Dealing With Temptations
In the introductory article, we talk about the brain psychology and emotions in trading and learn some basic rules on avoiding the emotional traps. Let's dive deeper into how we can better make our thoughts and emotions work for us.
0% Loss Is Impossible
Even the best trader in the world makes poor decisions (see some examples here and here), and if you're looking for the ‘0% loss' holy grail, you're in a vain quest. The more attention you put on your losses, the more likely you'll let fear, nervousness and negative emotions drown you. The best thing one can do is to maximise their profits and, at the same time, minimise losses. That significantly reduces the amount of stress they put on themselves, allowing them to think clearly and reach better judgments.
What comes with losses are valuable lessons. Risk management, time management, emotion management, strategy testing, getting familiar with certain markets can be seen as some great examples. Trading is a skill, and you'll get better with practice.
Mirror, Mirror On The Wall
Some people beat themselves up for ever having a losing trade (no, don't do that), and some others put all the blame on the market. A market is a place where people gather to buy and sell something, so you as a trader (someone who buys/sells an asset or a contract) is part of the market. See how meaningless it is to point the finger to yourself again?
Yes, you can be affected by ‘noises' in the market, which is just another word for confusing or misleading information, but you don't have to act upon that. We hope that thanks to our repetition, you'll remember to give yourself some time to calm down and verify the news before placing a new trade.
It’s also recommended to consider others' actions as guidance on what would happen if we went down the same road. Herd behaviour is oftentimes susceptible to exploits; for example some whales can do a scamwick (make large short orders) in response to bad news to lure in those quick to follow, then open long orders big enough to get leveraged short degens rekt. After that market sweep, they continue to stay short. The Keynesian beauty contest reminds us to rise above the noise and control our impulses. Only then can we make the best tactical moves and succeed.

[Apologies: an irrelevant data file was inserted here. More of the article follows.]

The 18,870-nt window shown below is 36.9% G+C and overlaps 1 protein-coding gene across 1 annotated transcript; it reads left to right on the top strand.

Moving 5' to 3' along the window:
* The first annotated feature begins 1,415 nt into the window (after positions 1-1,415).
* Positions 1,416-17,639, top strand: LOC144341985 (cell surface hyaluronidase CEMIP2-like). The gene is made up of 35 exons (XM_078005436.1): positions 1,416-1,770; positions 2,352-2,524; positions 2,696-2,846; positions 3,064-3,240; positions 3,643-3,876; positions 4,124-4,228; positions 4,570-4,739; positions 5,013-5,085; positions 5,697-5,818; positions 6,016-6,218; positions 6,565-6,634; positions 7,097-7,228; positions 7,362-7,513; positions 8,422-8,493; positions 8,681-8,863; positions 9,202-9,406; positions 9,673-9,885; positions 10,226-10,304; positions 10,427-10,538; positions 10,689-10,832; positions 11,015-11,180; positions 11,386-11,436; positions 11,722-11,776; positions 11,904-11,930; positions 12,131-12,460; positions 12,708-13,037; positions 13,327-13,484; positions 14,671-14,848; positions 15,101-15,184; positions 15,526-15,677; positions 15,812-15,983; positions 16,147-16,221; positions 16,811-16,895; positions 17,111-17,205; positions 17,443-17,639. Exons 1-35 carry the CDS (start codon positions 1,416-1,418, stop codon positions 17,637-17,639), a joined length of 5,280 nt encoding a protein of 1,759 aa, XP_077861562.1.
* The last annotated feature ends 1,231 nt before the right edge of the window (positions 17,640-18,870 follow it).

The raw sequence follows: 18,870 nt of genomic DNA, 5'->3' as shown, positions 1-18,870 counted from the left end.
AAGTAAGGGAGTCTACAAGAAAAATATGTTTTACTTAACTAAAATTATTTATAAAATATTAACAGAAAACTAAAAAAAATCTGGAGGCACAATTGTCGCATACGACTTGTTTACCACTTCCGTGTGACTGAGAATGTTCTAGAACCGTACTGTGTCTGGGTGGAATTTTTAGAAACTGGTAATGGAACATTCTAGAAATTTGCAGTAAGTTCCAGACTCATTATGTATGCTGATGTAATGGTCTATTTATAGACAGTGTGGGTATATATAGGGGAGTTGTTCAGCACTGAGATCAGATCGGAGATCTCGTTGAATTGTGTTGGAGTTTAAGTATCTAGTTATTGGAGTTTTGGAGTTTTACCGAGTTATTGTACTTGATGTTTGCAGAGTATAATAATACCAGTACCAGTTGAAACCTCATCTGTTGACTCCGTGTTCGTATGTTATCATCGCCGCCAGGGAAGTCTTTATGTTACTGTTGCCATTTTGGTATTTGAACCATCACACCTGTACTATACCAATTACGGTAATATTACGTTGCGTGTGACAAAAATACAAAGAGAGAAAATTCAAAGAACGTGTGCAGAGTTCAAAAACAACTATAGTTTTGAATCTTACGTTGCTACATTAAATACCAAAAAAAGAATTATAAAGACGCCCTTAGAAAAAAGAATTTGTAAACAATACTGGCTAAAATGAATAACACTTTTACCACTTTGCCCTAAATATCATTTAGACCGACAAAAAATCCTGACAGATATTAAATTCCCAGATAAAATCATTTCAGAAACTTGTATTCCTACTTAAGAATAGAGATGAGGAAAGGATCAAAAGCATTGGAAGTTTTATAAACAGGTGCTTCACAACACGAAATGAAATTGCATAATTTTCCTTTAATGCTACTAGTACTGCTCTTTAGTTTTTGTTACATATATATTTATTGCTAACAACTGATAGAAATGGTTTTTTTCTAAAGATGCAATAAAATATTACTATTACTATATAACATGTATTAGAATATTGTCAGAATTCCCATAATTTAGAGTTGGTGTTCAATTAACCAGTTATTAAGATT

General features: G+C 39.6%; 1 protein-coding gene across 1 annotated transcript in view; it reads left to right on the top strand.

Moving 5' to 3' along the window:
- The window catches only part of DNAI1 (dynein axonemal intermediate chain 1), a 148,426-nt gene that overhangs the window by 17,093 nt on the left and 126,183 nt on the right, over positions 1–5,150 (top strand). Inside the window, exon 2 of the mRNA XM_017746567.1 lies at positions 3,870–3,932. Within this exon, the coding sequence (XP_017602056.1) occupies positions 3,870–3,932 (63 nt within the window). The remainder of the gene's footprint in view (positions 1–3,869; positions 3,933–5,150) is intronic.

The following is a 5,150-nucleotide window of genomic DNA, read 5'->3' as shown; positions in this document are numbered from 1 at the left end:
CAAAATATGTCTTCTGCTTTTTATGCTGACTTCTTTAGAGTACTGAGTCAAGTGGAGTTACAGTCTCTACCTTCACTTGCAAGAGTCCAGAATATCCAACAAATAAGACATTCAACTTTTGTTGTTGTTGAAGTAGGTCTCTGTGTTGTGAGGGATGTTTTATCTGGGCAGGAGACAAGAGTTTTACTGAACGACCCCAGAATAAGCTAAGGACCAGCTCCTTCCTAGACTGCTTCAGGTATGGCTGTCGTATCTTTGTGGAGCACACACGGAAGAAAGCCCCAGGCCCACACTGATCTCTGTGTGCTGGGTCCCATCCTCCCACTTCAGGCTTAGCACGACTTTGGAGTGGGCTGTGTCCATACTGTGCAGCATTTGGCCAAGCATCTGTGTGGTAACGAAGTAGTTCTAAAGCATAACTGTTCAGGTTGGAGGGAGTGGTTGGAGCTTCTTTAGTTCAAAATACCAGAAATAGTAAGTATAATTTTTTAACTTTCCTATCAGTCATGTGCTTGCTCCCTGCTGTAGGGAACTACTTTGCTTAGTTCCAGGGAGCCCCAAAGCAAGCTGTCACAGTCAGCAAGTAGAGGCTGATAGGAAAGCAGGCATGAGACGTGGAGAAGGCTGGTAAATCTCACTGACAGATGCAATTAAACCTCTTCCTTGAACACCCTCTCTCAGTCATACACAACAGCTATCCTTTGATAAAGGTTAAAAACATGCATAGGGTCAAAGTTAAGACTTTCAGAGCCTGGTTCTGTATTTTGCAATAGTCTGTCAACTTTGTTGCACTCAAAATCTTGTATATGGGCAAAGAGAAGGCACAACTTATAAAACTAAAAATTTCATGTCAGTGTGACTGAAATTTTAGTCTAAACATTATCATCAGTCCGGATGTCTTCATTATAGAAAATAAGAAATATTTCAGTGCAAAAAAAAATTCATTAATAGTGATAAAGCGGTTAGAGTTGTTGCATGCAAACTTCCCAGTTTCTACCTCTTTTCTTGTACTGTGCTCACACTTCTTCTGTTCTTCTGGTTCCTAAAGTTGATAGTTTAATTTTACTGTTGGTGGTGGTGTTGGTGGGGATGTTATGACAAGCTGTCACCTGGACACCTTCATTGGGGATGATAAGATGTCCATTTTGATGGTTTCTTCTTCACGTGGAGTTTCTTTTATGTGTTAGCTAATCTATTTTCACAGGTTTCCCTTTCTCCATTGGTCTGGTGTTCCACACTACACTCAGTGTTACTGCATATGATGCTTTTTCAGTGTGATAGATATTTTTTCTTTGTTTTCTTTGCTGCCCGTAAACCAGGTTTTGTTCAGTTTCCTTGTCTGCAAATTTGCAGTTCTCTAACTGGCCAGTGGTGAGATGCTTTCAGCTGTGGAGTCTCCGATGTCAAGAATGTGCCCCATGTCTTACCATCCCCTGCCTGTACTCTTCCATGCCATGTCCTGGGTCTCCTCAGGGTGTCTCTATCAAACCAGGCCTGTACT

The best trading strategy is one that is tested over and over again with time and best suits your personal preferences in terms of risk appetite, available capital, time spent trading and so on. However, without discipline, i.e. the determination to stick to that strategy regardless of things happening around, you'll end up placing a bunch of irrelevant, most-likely-to-lose trades as results of emotional responding. Of course your strategy should be as comprehensive as possible, consisting of a detailed risk management scheme so that you can react with confidence regardless of markets’ direction.
Back to the handling of emotions in trading, it’s required that traders learn to let them come and go. Self-observation on a regular basis helps one become aware of the war going on within during critical moments, thereby minimising the probability of them making any destructive move on the spur of the moment. It also gives them the needed pause to align with their trading plan. After all, it's not all about the constantly correct market interpretation; making the right decision as frequently as possible is, ipso facto, a more important ingredient of long-term trading success.
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